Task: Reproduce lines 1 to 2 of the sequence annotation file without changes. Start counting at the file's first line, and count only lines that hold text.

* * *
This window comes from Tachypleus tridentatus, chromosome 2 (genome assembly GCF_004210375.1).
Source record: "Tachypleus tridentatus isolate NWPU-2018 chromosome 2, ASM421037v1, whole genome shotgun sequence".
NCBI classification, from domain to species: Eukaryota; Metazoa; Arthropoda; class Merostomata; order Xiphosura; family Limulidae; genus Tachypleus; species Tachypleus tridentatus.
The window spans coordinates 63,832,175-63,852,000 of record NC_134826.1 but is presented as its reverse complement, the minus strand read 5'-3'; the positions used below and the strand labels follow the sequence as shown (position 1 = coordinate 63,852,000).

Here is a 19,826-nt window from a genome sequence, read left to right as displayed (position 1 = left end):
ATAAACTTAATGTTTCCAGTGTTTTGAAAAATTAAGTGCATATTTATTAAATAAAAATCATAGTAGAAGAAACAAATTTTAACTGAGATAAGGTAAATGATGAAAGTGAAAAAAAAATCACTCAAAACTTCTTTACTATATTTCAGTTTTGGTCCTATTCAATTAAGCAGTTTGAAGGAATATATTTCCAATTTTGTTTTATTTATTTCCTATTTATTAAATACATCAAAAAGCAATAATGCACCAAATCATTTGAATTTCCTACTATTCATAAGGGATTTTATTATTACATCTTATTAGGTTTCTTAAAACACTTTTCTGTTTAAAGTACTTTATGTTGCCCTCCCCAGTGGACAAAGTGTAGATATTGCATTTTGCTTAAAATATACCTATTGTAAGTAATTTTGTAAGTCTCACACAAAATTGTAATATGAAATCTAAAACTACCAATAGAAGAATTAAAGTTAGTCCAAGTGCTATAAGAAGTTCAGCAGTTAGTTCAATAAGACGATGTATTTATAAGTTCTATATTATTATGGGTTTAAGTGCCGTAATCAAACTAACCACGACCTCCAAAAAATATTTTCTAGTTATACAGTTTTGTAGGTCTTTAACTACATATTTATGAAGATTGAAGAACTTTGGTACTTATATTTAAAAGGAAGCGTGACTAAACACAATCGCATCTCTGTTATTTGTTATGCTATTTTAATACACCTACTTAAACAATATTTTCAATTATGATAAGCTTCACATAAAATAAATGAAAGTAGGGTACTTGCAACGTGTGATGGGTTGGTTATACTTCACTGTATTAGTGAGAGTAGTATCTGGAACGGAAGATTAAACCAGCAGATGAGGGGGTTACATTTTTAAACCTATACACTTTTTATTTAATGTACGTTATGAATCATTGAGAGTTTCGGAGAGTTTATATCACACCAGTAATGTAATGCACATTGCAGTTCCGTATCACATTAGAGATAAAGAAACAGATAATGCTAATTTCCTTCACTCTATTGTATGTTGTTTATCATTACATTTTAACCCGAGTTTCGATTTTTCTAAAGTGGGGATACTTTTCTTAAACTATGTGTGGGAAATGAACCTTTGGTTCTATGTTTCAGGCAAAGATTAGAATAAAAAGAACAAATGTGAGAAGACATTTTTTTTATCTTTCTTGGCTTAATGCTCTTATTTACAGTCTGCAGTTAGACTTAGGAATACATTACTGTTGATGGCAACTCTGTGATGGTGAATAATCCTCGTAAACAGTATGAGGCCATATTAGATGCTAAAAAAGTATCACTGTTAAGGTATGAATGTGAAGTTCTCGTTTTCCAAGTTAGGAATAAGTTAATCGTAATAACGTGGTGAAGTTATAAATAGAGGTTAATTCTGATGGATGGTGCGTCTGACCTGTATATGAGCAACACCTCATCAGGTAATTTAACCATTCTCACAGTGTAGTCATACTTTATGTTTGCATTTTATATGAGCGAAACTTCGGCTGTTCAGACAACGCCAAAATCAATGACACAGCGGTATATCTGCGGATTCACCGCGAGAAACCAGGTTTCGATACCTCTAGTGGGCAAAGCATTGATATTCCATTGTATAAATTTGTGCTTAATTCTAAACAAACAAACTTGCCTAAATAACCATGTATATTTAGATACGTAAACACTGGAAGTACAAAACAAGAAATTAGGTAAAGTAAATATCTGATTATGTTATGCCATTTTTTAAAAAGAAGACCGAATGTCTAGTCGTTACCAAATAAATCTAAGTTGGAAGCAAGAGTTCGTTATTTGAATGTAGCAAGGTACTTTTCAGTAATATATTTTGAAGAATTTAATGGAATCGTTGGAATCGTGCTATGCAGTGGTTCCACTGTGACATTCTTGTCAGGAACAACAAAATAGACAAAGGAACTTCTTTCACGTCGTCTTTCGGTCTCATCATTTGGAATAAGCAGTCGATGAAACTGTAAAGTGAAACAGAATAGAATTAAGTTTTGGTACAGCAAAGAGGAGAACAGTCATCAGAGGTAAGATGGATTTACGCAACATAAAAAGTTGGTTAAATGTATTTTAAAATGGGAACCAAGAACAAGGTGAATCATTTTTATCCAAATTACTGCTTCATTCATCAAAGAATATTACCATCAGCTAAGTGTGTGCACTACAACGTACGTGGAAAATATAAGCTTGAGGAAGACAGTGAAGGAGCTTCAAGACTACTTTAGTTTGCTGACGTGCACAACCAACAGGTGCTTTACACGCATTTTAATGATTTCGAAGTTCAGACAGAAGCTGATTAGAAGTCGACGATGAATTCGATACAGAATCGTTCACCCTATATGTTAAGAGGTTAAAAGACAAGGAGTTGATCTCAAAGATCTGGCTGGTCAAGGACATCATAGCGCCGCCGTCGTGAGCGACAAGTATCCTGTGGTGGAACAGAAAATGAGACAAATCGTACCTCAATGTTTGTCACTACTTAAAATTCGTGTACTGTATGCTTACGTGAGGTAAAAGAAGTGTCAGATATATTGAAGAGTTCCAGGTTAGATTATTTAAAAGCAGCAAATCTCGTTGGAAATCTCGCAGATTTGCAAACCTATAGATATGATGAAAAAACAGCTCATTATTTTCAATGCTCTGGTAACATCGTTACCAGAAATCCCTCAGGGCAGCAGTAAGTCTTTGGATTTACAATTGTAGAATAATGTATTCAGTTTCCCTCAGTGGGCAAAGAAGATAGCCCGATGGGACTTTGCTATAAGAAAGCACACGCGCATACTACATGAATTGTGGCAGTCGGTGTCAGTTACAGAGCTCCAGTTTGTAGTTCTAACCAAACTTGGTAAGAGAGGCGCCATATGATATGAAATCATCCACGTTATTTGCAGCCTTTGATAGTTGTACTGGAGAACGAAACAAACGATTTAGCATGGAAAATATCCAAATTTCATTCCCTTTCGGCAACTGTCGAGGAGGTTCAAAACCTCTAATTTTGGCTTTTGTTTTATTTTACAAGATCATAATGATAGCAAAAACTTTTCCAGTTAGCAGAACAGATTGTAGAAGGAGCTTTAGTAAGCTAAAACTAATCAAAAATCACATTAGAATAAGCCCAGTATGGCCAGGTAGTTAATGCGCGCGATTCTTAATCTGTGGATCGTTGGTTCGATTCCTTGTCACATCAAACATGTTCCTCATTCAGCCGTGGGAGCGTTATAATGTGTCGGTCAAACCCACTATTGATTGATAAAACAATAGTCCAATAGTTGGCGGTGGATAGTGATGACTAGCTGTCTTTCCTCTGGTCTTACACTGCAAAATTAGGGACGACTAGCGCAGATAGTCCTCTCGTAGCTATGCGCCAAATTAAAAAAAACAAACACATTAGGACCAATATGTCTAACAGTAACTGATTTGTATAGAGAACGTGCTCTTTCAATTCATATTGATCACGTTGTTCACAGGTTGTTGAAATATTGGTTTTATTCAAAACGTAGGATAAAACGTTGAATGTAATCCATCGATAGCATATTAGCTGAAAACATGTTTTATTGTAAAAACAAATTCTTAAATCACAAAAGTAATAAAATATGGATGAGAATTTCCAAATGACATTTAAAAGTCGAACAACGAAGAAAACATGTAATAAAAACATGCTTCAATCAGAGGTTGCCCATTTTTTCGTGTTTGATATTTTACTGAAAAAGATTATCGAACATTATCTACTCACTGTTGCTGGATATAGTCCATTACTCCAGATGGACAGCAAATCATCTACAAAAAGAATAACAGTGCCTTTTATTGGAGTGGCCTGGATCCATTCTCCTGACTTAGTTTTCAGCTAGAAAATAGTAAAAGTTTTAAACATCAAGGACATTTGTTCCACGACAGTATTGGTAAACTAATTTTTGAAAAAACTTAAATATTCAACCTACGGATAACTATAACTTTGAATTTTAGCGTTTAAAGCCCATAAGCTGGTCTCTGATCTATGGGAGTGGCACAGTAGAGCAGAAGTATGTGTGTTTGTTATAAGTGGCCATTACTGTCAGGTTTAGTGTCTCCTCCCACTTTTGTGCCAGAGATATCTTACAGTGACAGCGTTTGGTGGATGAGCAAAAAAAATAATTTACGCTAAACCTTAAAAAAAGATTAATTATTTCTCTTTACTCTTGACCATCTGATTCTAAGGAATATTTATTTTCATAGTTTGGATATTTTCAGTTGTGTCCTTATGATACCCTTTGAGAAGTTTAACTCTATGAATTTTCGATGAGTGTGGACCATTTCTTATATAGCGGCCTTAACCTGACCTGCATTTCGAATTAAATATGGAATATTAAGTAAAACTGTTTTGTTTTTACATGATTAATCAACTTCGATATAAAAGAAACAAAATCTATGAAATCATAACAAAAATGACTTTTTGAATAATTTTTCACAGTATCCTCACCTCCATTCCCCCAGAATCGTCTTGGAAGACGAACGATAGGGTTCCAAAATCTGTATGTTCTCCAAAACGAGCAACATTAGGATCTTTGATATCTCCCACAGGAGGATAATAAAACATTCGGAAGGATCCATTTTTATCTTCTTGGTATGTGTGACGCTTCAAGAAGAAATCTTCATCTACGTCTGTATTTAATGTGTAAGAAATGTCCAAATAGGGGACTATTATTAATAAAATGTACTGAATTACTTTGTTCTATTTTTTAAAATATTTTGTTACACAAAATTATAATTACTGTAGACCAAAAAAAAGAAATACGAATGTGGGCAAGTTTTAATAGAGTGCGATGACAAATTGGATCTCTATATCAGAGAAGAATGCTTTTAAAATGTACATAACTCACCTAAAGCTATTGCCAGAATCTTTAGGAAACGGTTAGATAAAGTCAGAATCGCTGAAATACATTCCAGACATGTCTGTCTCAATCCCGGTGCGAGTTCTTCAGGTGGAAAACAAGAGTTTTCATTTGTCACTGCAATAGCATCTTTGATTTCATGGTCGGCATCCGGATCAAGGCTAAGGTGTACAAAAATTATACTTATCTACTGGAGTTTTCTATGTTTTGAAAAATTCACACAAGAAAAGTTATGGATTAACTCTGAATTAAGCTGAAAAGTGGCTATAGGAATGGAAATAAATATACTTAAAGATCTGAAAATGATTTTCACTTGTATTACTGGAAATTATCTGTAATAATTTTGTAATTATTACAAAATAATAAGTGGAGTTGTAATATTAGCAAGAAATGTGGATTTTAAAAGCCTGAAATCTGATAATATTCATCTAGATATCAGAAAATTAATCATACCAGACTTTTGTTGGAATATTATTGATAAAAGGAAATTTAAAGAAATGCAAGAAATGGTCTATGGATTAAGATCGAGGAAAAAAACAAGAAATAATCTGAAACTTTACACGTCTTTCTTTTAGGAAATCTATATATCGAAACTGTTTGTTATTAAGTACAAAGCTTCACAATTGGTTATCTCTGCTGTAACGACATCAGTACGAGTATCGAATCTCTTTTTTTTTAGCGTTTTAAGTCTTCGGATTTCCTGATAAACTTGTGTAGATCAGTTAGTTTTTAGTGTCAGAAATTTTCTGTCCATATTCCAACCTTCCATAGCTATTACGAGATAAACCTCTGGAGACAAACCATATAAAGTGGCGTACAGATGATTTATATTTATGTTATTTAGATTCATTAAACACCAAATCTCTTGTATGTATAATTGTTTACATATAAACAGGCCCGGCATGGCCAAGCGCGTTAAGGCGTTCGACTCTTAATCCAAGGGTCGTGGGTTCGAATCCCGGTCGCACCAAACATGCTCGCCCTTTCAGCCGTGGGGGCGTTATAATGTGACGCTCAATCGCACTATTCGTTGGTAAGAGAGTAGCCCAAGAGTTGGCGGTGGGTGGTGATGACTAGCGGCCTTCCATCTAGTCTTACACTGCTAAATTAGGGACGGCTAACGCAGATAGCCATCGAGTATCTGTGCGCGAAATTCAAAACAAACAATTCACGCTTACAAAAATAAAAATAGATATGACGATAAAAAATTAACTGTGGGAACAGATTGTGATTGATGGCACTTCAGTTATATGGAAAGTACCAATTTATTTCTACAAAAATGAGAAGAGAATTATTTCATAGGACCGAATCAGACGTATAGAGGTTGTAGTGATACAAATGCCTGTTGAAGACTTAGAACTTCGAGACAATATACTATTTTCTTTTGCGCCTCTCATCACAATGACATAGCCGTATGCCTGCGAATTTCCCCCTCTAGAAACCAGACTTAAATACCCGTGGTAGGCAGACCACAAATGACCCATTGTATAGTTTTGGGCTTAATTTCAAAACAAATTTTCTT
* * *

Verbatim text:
This window comes from Tachypleus tridentatus, chromosome 2 (genome assembly GCF_004210375.1).
Source record: "Tachypleus tridentatus isolate NWPU-2018 chromosome 2, ASM421037v1, whole genome shotgun sequence".